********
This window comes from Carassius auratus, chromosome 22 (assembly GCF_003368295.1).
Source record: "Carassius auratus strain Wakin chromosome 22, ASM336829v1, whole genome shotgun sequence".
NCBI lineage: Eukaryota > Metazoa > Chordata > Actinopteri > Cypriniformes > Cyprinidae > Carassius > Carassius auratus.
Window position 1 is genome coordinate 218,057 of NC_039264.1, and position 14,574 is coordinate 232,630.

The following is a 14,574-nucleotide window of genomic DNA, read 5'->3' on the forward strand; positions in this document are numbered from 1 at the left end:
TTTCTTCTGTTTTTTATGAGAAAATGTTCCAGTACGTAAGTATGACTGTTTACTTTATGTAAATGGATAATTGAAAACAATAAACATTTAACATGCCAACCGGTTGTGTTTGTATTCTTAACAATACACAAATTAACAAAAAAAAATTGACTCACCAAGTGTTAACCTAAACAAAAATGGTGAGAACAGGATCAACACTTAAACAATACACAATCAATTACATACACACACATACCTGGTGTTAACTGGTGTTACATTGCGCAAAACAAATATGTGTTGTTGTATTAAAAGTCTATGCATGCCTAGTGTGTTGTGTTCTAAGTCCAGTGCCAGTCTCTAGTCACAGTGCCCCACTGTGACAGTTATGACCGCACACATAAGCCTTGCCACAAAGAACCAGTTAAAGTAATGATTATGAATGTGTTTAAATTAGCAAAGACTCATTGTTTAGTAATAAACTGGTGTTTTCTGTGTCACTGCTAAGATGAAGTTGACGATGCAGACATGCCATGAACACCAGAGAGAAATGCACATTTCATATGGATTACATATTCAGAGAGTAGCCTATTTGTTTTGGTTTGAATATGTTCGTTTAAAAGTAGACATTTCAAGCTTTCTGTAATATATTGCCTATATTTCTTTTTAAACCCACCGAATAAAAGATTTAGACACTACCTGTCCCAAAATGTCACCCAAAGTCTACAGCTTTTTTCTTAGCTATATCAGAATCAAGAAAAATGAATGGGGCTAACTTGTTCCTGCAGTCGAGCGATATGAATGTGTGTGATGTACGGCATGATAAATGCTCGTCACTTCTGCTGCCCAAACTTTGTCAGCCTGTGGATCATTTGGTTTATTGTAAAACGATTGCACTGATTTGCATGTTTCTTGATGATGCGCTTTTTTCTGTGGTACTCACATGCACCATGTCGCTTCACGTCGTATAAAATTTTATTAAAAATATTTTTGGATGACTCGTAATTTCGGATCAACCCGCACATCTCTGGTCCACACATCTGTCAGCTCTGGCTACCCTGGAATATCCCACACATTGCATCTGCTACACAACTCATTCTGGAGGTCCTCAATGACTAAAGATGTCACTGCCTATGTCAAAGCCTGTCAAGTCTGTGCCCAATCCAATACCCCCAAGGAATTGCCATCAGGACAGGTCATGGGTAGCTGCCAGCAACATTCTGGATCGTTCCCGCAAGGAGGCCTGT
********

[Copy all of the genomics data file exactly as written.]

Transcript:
This window comes from Carassius auratus, chromosome 22 (assembly GCF_003368295.1).
Source record: "Carassius auratus strain Wakin chromosome 22, ASM336829v1, whole genome shotgun sequence".
NCBI lineage: Eukaryota > Metazoa > Chordata > Actinopteri > Cypriniformes > Cyprinidae > Carassius > Carassius auratus.
Window position 1 is genome coordinate 218,057 of NC_039264.1, and position 14,574 is coordinate 232,630.

The following is a 14,574-nucleotide window of genomic DNA, read 5'->3' on the forward strand; positions in this document are numbered from 1 at the left end:
TTTCTTCTGTTTTTTATGAGAAAATGTTCCAGTACGTAAGTATGACTGTTTACTTTATGTAAATGGATAATTGAAAACAATAAACATTTAACATGCCAACCGGTTGTGTTTGTATTCTTAACAATACACAAATTAACAAAAAAAAATTGACTCACCAAGTGTTAACCTAAACAAAAATGGTGAGAACAGGATCAACACTTAAACAATACACAATCAATTACATACACACACATACCTGGTGTTAACTGGTGTTACATTGCGCAAAACAAATATGTGTTGTTGTATTAAAAGTCTATGCATGCCTAGTGTGTTGTGTTCTAAGTCCAGTGCCAGTCTCTAGTCACAGTGCCCCACTGTGACAGTTATGACCGCACACATAAGCCTTGCCACAAAGAACCAGTTAAAGTAATGATTATGAATGTGTTTAAATTAGCAAAGACTCATTGTTTAGTAATAAACTGGTGTTTTCTGTGTCACTGCTAAGATGAAGTTGACGATGCAGACATGCCATGAACACCAGAGAGAAATGCACATTTCATATGGATTACATATTCAGAGAGTAGCCTATTTGTTTTGGTTTGAATATGTTCGTTTAAAAGTAGACATTTCAAGCTTTCTGTAATATATTGCCTATATTTCTTTTTAAACCCACCGAATAAAAGATTTAGACACTACCTGTCCCAAAATGTCACCCAAAGTCTACAGCTTTTTTCTTAGCTATATCAGAATCAAGAAAAATGAATGGGGCTAACTTGTTCCTGCAGTCGAGCGATATGAATGTGTGTGATGTACGGCATGATAAATGCTCGTCACTTCTGCTGCCCAAACTTTGTCAGCCTGTGGATCATTTGGTTTATTGTAAAACGATTGCACTGATTTGCATGTTTCTTGATGATGCGCTTTTTTCTGTGGTACTCACATGCACCATGTCGCTTCACGTCGTATAAAATTTTATTAAAAATATTTTTGGATGACTCGTAATTTCGGATCAACCCGCACATCTCTGGTCCACACATCTGTCAGCTCTGGCTACCCTGGAATATCCCACACATTGCATCTGCTACACAACTCATTCTGGAGGTCCTCAATGACTAAAGATGTCACTGCCTATGTCAAAGCCTGTCAAGTCTGTGCCCAATCCAATACCCCCAAGGAATTGCCATCAGGACAGGTCATGGGTAGCTGCCAGCAACATTCTGGATCGTTCCCGCAAGGAGGCCTGT